The Suffering of a Prostitute

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Status: Finished  |  Genre: Mystery and Crime  |  House: Booksie Classic
A prostitute is rescued from her sinful lifestyle.

Submitted: October 05, 2015

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Submitted: October 05, 2015



The Suffering of a Prostitute

By Joseph Logsdon

Out of pure necessity, Mora had been forced to compromise her moral beliefs. Her body was the only thing she had to offer. The once virtuous woman, had become the very thing she despised. The world took an innocent female, corrupted her, transformed her into something twisted and evil.

Mora sat in her lonely, far from spectacular apartment. It was an unsafe environment, occupied by dust, vermin, and things far worse. The building was slowly decaying, not unlike her body. The same thing that kept her alive, was also the thing that prevented her from truly living. Back and forth, between life and death, the cycle continued.

There was a knock at the door. Mora paused, unusually doubtful of her current situation. The knock sounded strange and bewildering. Was she being paranoid? With the progression of time, the knocking got louder and more aggressive.

“You can let yourself in,” Mora finally stated.

The door suddenly opened. There he stood, the man she had been waiting for all her life. He was an older man, about twenty years her senior. He also appeared to be wealthy, tremendously and remarkably wealthy. His hair was styled and groomed, a far cry from what Mora had been accustomed to.  

“Pardon me, are you Mora Hudson?”

“Why, yes, of course. Are you the man who called me?”

“You seem surprised to see me. Would you prefer that we do this another time?”

“That won’t be necessary, I hope. Forgive me for staring; you seem so different. Most men, ninety percent of them, don’t look or act like you do. They’re animals, the vast majority of them,” she stated.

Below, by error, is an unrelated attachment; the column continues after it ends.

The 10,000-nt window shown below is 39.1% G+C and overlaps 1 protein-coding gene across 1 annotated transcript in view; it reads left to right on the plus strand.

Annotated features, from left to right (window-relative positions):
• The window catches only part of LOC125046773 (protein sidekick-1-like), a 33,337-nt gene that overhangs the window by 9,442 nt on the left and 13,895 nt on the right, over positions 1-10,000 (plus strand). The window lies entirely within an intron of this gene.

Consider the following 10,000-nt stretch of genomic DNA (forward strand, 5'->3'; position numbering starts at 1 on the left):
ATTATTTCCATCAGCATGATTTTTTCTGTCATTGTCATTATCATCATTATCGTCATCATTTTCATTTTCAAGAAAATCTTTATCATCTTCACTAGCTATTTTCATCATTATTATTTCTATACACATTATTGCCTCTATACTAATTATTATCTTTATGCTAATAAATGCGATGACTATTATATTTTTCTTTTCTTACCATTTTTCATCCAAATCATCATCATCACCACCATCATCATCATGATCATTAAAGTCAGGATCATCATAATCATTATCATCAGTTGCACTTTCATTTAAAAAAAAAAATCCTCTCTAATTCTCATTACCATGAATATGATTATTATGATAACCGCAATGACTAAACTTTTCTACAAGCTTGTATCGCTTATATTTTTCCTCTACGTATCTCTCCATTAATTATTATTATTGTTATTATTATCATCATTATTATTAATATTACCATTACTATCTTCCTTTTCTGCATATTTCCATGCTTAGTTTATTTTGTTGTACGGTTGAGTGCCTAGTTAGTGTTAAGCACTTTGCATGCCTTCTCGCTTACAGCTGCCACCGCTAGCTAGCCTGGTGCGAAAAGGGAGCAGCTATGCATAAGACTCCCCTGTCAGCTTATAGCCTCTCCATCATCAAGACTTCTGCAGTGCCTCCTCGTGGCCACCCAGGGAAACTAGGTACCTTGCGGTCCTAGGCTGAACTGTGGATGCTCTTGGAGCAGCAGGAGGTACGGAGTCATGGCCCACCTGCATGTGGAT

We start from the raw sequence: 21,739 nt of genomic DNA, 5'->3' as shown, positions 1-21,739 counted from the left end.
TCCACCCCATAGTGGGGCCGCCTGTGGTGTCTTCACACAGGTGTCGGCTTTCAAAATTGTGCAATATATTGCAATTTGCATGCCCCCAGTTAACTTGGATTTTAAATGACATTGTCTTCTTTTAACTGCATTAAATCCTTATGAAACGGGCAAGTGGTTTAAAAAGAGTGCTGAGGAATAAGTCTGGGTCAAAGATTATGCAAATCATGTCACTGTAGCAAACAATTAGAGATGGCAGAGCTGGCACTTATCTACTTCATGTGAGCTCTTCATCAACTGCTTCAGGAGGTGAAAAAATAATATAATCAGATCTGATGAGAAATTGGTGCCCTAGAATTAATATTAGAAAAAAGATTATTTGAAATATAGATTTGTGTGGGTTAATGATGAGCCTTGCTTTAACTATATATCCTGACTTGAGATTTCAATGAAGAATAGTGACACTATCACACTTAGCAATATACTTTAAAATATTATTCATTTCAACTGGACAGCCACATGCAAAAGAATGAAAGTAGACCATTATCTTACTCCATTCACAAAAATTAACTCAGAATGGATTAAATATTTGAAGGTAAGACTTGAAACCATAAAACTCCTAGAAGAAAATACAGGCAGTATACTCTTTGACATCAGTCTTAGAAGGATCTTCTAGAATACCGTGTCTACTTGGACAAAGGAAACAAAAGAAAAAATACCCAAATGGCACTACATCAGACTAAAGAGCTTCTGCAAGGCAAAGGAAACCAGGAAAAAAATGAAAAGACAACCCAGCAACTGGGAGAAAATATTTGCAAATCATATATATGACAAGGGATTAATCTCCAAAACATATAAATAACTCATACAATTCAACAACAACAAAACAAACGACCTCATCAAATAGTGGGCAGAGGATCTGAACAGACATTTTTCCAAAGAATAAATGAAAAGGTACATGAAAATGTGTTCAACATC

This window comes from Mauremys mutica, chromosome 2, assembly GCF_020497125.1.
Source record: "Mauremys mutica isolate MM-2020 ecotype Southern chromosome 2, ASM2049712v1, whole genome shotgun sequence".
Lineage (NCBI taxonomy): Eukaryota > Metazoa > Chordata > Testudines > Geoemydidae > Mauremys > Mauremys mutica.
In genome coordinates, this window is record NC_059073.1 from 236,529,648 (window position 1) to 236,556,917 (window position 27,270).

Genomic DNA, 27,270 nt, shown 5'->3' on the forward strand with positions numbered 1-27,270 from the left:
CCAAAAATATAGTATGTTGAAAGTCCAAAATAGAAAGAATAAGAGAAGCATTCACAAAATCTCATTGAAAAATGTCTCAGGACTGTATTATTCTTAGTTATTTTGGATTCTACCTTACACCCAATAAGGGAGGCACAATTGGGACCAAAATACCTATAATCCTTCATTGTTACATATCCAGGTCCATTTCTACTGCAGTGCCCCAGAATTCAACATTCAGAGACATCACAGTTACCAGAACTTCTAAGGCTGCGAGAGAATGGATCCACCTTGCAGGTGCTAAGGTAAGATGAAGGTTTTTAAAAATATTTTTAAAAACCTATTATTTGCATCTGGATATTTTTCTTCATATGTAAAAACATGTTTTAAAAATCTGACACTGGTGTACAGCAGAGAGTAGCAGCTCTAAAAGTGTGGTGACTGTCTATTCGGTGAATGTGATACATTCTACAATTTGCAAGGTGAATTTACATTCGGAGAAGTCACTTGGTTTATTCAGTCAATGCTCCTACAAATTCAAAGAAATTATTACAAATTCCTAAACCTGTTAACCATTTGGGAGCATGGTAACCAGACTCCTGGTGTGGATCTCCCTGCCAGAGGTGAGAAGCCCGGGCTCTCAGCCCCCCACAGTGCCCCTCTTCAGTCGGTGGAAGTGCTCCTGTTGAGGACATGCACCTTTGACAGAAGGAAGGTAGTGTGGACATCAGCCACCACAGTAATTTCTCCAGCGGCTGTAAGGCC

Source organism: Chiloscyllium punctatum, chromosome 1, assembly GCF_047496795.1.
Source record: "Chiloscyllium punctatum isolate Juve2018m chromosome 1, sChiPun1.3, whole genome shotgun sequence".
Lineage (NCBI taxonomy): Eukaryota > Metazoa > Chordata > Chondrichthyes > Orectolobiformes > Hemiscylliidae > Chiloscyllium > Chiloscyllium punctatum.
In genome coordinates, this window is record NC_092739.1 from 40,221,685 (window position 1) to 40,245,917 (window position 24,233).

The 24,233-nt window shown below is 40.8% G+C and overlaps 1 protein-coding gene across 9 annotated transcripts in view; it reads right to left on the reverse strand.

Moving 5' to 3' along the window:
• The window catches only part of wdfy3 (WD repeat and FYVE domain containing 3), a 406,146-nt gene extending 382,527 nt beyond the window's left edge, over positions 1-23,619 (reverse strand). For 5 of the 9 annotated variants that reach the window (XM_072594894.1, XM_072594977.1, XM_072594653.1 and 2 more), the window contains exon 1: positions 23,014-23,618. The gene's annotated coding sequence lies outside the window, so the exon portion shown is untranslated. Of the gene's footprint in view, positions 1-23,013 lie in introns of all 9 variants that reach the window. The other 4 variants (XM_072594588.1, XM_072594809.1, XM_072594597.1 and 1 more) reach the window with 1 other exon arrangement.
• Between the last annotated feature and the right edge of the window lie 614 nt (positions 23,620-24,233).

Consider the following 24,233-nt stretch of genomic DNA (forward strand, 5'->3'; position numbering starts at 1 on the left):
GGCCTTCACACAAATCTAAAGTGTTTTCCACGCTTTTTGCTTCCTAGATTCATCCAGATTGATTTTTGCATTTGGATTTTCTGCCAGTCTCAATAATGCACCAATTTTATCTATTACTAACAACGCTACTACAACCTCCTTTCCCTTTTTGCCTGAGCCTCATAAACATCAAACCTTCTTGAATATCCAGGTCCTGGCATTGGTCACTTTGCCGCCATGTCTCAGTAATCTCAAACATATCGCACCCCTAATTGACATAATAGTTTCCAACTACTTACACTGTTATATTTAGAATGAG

“Well, I’m no animal, I can assure you. For the record, I have no intention of sleeping with you,” he stated, shutting the door behind him.

“I don’t understand,” Mora replied, looking him straight in the eye.

“Assuming I’m as rich as you say, why would I waste my time on a prostitute, when I could easily get women for free? It just doesn’t make any sense, does it? Earlier today, I saw you in the street. There was, I believe, a sadness in your eyes. It touched me, motivated me to find you and convince you of something,” he stated.

“Convince me of what?”

“That you don’t belong here,” he answered.

“Who are you?”

“Alfred, Alfred Bridges. I’m rich, rich enough to take you away from all of this. Just say the word, and I’ll give you everything you want,” Alfred exclaimed.

Doubtful of his intentions, Mora paced the room. His eyes followed her, never once looking away. Mora could see that he wanted to have her for his own. She felt unprotected, just short of naked.

“What exactly, Mr. Bridges, do you do? Did you steal it, this money that you keep referring to? I will say, that for a man who doesn’t know how to treat a woman, you seem awfully well-dressed,” Mora laughed.

“Are you mocking me?”

“What do you take me for, some kind of idiot? You come in here, dressed all nice and spiffy, thinking that if you play your cards right, you might be able to have more than just my body. I’m right, aren’t I?”

Alfred grabbed her shoulder, gazed into her blue eyes. He stroked her hair, the utmost sincerity in his eyes. Captivated by his gaze, Mora didn’t say one word. The resistance that had been there previously, suddenly drifted away.

“I mean it, on the level. I’ll give you your freedom, and in return, you’ll marry me. I’ve been lonely for so many years, Mora. I’m a miserable man, loved by no one. Won’t you love me? I already know that you’ll decline my offer. For once in my troubled, confused life, I would like to be wrong about something. I’m asking you, let me be wrong,” Alfred cried, tears in his lonely eyes.